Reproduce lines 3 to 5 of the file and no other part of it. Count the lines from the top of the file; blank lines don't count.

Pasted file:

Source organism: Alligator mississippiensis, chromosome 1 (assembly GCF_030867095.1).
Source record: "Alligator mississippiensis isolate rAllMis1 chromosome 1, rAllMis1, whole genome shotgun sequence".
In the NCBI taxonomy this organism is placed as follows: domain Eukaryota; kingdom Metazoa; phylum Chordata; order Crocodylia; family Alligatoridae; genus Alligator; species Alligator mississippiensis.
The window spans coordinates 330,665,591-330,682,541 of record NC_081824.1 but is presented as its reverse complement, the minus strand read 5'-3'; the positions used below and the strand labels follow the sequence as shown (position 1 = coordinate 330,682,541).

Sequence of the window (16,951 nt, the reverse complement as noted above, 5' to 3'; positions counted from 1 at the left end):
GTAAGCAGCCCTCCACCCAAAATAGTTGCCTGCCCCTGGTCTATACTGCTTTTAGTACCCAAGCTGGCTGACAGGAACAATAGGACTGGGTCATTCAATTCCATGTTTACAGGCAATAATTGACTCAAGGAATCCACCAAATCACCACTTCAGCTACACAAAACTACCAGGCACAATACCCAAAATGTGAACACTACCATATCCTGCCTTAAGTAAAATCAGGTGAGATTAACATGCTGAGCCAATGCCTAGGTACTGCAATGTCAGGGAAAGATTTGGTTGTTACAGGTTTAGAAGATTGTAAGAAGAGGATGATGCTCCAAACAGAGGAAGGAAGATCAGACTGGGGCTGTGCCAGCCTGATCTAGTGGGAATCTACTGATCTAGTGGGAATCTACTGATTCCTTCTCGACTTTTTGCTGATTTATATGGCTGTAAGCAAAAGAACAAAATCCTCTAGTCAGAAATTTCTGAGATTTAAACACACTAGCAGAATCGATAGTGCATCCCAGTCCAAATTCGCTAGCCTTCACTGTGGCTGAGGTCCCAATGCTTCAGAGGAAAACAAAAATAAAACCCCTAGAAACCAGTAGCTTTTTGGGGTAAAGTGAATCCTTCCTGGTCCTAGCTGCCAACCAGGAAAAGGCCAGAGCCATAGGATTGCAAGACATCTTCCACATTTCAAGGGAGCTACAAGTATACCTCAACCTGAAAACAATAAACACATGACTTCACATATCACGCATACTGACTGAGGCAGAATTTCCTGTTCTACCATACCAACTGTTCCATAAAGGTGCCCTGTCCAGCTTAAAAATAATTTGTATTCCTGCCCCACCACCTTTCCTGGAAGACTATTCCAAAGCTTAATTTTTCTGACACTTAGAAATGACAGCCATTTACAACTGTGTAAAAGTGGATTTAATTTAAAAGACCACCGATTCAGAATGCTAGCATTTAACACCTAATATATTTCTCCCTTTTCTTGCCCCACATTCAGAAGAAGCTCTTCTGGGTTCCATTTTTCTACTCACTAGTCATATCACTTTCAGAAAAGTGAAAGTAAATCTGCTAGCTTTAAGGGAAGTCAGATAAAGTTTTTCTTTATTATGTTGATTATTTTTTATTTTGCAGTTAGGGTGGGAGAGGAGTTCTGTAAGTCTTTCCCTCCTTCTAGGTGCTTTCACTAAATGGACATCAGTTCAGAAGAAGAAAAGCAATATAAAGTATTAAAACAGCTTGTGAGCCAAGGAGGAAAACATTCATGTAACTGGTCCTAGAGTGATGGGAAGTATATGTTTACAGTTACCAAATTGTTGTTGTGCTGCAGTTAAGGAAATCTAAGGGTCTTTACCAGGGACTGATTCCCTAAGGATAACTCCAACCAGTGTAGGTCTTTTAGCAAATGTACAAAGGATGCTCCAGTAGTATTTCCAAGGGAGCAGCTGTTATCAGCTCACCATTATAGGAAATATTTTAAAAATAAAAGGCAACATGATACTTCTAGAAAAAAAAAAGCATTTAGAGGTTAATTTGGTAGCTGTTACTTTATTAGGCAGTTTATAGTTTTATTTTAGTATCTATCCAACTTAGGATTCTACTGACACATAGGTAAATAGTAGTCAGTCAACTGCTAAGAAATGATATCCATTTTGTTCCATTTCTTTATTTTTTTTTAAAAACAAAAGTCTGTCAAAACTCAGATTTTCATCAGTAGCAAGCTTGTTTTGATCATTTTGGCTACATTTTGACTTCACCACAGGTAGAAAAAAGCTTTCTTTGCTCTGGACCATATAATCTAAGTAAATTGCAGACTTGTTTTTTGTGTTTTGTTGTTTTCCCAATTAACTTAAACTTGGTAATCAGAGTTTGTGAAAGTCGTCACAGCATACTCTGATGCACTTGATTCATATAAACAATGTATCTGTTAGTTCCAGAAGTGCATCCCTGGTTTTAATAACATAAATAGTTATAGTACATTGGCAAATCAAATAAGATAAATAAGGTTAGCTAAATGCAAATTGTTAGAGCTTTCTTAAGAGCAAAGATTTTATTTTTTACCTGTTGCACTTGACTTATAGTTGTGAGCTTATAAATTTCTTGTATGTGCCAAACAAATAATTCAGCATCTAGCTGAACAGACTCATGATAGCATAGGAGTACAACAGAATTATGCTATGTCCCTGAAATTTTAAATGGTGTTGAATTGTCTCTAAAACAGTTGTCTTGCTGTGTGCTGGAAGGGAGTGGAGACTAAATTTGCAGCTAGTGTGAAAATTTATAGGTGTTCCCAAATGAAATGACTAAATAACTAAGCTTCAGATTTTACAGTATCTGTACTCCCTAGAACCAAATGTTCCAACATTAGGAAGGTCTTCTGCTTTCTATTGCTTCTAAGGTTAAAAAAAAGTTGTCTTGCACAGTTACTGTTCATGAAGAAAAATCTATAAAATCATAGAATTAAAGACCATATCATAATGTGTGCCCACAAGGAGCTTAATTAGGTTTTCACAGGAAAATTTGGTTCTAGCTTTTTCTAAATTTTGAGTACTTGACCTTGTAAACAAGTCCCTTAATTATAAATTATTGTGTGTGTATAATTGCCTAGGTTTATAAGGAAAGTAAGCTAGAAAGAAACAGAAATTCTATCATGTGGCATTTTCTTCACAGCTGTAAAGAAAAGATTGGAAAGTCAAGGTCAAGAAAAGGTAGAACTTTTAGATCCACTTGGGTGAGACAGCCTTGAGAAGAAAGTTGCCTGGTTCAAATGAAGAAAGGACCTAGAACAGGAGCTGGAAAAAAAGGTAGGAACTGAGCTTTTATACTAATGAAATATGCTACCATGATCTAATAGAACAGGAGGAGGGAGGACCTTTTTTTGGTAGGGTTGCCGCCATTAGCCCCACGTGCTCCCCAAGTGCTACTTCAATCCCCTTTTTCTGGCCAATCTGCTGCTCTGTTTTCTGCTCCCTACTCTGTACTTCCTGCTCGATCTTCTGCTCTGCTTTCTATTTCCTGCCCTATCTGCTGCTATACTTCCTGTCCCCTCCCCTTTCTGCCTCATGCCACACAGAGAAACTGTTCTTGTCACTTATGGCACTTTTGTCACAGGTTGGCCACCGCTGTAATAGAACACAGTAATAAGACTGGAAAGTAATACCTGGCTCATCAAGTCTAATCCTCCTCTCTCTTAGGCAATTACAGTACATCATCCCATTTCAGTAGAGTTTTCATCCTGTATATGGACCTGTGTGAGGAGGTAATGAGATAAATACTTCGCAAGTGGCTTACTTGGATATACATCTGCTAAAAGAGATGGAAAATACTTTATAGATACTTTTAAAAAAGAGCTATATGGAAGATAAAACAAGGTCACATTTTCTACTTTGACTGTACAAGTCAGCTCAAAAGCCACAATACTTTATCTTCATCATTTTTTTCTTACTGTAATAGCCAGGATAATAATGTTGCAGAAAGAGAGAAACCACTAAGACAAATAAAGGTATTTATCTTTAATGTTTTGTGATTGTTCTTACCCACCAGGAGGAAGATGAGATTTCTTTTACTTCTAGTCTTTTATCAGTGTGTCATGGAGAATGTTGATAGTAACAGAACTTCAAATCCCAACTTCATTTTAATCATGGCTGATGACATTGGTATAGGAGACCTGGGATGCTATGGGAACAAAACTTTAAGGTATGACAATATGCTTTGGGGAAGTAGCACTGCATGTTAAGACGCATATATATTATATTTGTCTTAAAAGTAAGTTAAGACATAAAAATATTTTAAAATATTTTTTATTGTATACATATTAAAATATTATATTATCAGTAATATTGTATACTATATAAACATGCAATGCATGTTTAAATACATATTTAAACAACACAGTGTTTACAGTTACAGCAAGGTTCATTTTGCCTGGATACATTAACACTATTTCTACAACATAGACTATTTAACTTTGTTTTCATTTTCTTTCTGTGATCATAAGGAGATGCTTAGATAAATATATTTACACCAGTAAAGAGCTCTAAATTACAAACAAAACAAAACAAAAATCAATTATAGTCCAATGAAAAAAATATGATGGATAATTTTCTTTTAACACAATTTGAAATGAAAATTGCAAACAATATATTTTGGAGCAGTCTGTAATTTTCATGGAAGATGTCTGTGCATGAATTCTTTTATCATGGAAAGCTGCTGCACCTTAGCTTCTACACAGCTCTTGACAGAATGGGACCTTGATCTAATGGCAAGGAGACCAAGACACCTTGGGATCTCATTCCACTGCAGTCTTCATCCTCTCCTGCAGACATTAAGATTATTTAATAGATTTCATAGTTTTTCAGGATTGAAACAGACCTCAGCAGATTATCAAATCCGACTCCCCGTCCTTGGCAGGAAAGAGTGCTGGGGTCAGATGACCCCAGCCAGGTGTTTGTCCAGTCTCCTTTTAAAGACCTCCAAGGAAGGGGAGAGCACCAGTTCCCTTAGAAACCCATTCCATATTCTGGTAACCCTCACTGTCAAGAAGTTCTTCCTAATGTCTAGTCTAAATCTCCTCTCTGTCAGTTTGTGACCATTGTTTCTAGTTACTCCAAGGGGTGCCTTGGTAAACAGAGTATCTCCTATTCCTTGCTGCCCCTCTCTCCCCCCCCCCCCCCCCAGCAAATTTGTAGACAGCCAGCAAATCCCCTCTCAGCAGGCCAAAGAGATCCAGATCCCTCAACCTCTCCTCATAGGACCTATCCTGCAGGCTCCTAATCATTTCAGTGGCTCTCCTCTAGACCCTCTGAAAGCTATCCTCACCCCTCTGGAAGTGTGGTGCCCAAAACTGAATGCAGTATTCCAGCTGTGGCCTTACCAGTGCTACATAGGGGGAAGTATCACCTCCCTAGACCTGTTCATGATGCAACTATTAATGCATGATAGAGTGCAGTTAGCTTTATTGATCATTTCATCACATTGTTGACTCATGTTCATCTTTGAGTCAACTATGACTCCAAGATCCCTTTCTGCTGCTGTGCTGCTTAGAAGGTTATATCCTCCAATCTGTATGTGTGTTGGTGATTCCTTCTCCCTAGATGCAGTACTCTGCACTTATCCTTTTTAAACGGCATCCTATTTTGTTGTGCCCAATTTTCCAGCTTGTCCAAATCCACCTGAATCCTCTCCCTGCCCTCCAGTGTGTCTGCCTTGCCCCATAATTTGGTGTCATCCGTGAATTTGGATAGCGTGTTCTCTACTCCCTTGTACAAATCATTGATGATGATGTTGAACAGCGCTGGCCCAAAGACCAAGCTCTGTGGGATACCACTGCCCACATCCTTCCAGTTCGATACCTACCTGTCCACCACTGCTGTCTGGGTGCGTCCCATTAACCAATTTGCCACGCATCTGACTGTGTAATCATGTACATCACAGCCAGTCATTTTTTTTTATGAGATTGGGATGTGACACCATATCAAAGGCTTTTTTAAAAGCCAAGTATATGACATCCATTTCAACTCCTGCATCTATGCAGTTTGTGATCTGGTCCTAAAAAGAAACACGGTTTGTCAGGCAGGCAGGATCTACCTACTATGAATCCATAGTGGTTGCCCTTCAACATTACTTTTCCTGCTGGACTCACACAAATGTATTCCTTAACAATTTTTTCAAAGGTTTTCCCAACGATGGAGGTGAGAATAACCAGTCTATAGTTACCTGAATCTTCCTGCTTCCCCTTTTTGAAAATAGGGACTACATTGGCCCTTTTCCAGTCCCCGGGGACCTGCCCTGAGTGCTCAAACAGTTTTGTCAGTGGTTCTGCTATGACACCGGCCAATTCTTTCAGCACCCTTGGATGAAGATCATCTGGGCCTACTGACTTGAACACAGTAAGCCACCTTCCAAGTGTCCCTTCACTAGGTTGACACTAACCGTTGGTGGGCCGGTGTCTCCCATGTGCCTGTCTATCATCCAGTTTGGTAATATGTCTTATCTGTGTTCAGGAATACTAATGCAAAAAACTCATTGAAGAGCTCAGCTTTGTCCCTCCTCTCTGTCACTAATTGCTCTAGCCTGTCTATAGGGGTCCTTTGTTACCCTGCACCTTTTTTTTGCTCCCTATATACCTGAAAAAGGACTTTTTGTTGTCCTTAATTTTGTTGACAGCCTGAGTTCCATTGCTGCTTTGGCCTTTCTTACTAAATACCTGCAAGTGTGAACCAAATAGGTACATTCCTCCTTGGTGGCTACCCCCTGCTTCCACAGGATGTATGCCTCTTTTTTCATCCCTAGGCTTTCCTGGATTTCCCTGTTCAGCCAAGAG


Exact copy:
In the NCBI taxonomy this organism is placed as follows: domain Eukaryota; kingdom Metazoa; phylum Chordata; order Crocodylia; family Alligatoridae; genus Alligator; species Alligator mississippiensis.
The window spans coordinates 330,665,591-330,682,541 of record NC_081824.1 but is presented as its reverse complement, the minus strand read 5'-3'; the positions used below and the strand labels follow the sequence as shown (position 1 = coordinate 330,682,541).

Sequence of the window (16,951 nt, the reverse complement as noted above, 5' to 3'; positions counted from 1 at the left end):